Anglican Church facing new crisis over gay US bishop

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The Independent US

The constitutional crisis threatening to split the worldwide Anglican Church is likely to be reignited by a vote this week among American Episcopalians on whether to confirm the election of their first openly gay bishop. Most expect the appointment to go ahead.

The threat of a possible parting of ways was highlighted at a meeting in Virginia at the end of last week of five archbishops from Africa, Asia and Australia. Joined by conservative church activists from around the world, they warned in a statement that a yes vote would "precipitate a dramatic realignment of the church".

In June the diocese of New Hampshire elected an openly gay pastor, the Rev Gene Robinson, as its new bishop. The Episcopalian Church, the name taken by Anglicans in the US, must confirm the election at its annual general convention, which opens on Wednesday in Minneapolis. It must also vote on a motion to allow its pastors to conduct blessings of gay couples.

The Archbishop of Canterbury, Dr Rowan Williams, is the titular head of the worldwide Anglican Communion, which has 79 million members in 38 regional churches around the world. This weekend Dr Williams is in Ghana, where he is likely to face renewed pressure to take a position on the New Hampshire election, an issue on which he has so far remained silent.

Similar debates gripped the Church of England when Canon Jeffrey John - also gay, though celibate, unlike Mr Robinson - was appointed Bishop of Reading. Canon John decided not to take the post after meeting Dr Williams, leading to loud protests from liberal and gay activists at the General Synod in York two weeks ago.

Most observers predict that the convention in Minneapolis will go ahead and confirm Mr Robinson this week. Only then will it be clear whether member churches in the Third World, which have a reputation for a more conservative reading of the scriptures, will carry out their threat to break away.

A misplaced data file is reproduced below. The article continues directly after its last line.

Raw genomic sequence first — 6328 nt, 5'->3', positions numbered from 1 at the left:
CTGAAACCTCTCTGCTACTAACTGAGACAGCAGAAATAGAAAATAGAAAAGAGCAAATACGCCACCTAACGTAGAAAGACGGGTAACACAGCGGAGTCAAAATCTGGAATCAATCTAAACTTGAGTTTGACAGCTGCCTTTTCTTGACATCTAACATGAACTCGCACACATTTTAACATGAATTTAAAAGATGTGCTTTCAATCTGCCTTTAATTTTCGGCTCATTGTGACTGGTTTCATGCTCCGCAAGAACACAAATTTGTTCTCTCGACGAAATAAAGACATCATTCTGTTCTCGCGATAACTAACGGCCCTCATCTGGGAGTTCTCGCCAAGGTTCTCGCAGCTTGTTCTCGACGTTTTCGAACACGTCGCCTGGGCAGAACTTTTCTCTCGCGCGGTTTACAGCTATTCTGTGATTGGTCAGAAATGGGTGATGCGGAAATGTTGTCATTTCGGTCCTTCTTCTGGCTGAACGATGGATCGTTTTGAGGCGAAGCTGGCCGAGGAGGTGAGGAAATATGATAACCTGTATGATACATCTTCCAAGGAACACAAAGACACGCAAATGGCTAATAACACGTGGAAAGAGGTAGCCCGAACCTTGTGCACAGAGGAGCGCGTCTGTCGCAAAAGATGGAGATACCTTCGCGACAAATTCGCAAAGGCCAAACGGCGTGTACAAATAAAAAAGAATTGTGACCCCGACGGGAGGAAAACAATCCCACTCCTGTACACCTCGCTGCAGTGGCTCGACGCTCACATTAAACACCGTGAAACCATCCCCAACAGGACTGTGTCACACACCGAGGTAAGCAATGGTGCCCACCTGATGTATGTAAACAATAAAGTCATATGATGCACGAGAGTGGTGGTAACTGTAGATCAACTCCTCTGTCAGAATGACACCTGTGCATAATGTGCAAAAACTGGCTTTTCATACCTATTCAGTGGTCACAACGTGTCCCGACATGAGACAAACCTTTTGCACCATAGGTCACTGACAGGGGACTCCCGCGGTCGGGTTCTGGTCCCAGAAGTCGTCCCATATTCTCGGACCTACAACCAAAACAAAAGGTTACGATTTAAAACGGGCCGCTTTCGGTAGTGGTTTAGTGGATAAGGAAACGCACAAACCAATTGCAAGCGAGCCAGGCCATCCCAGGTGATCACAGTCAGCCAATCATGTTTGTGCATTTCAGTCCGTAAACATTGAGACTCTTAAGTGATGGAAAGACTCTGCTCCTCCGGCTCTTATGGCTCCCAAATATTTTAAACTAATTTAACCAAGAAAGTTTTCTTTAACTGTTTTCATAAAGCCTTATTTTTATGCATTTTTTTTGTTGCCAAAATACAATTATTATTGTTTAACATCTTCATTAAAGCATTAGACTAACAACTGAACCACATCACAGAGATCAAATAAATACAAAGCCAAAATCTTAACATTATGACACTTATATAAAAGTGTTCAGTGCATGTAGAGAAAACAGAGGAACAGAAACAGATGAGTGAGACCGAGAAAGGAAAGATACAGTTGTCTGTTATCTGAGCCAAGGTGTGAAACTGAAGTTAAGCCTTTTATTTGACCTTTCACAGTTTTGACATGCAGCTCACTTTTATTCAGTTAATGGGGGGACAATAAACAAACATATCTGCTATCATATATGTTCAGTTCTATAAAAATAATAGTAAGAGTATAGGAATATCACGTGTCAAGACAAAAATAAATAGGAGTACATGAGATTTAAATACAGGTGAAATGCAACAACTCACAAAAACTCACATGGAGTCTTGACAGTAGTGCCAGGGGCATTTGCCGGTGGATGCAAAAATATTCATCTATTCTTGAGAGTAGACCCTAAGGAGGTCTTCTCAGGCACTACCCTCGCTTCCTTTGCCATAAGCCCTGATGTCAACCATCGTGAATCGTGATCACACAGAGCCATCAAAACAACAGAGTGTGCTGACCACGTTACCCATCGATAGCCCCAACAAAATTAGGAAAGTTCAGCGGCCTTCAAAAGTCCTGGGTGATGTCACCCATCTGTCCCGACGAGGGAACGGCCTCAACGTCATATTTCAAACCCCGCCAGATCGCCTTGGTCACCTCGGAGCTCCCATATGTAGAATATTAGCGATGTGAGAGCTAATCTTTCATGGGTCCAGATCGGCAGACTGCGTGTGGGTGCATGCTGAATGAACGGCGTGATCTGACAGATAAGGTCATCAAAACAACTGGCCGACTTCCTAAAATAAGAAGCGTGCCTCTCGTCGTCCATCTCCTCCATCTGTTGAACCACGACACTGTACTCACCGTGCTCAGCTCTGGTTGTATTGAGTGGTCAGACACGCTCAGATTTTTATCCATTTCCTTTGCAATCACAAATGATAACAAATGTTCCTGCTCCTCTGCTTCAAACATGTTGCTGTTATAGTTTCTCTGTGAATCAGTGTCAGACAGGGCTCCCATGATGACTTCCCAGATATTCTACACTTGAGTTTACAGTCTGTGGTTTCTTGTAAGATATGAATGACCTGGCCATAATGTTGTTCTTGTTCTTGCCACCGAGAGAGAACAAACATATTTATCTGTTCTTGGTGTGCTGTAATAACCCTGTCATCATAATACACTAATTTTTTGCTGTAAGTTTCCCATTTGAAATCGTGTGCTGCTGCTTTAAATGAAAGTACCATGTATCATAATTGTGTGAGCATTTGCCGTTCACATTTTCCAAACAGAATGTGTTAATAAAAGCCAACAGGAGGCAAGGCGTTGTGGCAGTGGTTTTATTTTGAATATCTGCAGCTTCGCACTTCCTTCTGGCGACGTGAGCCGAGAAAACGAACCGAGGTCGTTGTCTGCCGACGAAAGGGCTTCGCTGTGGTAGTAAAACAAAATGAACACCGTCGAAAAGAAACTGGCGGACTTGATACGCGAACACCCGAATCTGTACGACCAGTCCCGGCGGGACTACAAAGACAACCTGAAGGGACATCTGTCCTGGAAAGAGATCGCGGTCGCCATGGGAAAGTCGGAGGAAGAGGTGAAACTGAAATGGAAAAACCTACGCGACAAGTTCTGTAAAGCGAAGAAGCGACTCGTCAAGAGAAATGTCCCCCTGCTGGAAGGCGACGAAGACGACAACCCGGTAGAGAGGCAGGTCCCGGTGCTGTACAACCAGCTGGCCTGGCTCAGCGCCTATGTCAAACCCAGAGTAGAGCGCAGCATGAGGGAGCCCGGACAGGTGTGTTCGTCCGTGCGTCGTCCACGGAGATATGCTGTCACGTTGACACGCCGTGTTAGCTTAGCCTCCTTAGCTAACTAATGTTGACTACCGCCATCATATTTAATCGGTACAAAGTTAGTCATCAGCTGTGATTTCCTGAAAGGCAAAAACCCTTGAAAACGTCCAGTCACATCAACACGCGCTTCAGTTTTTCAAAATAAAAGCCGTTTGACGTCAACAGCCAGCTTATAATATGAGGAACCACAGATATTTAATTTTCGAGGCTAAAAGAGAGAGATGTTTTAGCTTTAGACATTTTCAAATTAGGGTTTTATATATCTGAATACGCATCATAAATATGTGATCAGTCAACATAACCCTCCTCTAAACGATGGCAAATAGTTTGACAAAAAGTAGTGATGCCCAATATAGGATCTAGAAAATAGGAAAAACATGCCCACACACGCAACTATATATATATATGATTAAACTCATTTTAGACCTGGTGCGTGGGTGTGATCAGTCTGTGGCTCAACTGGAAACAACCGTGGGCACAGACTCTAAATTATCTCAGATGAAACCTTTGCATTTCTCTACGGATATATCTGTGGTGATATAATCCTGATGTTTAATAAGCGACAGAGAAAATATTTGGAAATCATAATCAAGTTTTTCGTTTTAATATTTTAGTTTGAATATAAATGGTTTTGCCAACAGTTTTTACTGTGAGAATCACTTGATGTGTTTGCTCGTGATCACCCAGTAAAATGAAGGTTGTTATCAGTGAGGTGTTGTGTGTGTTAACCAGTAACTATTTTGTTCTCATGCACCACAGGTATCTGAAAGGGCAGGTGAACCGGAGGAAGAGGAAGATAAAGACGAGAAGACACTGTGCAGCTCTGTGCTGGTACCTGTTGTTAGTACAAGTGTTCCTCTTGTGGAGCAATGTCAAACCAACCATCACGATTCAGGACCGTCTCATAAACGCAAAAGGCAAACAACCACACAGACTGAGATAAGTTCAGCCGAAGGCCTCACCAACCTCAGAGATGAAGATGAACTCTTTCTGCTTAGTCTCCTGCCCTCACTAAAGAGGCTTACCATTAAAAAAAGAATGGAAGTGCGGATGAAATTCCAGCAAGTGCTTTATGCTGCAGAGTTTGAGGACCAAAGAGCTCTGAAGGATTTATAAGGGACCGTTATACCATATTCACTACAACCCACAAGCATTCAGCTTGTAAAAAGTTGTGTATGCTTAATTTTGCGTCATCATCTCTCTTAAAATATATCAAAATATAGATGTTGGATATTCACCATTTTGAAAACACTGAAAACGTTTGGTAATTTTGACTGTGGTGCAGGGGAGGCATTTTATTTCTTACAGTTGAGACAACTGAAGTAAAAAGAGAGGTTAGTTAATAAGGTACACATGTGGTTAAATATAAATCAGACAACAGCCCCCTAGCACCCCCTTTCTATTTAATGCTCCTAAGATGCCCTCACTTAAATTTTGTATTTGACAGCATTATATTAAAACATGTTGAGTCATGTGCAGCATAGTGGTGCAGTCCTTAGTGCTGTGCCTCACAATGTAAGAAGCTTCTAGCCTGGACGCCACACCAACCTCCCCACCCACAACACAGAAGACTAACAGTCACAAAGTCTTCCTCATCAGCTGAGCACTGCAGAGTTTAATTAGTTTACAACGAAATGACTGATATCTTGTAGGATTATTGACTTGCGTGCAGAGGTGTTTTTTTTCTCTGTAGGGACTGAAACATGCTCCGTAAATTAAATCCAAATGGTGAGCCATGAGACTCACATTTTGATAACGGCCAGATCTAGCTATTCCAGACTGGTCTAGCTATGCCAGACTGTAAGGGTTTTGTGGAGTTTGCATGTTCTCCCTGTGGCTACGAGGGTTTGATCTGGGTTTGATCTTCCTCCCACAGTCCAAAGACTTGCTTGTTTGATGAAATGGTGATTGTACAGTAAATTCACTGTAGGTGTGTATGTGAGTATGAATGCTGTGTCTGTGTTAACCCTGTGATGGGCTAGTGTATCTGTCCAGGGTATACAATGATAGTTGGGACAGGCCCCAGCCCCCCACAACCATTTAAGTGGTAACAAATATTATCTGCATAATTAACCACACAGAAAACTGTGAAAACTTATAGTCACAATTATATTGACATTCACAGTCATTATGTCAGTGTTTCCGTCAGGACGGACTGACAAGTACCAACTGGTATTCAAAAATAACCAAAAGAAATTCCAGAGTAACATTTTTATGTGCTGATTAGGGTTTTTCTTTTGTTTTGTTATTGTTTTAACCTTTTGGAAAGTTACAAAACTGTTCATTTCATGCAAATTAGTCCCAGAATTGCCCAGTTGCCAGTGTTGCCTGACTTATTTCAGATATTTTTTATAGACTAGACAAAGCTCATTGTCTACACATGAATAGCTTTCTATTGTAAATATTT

Similar threats in the past, on the issue of allowing women pastors, for example, have come to nothing. But at the Virginia meeting the Archbishop of Nigeria, the Most Rev Peter Akinoal, said: "Let me assure you, this time things are going to be different.

"We have come to what I might describe as a crossroads, and these events are going to determine the future and fate of our communion."

Liberal church members in the US believe the conservatives are using the threat to try to influence the outcome of the Minneapolis conference. "Despite their protests to the contrary, any church-splitting would be their responsibility," said the Rev Michael Hopkins, who heads an alliance of gay Episcopalians.

But the Rev Christopher Seitz, a professor of divinity at the University of St Andrews who attended the Virginia meeting, says the crisis is serious. "The decision to move away from the historic teachings of the church is itself schismatic."

There is no sign, meanwhile, that Mr Robinson is considering following Canon John's example by withdrawing his name. "If there came a point where I felt like that's what God was calling me to do, absolutely, I would do it," he told The New York Times. "But I do not feel that that is what God is calling me to do. On the contrary, I feel that God is calling me to move deliberately forward."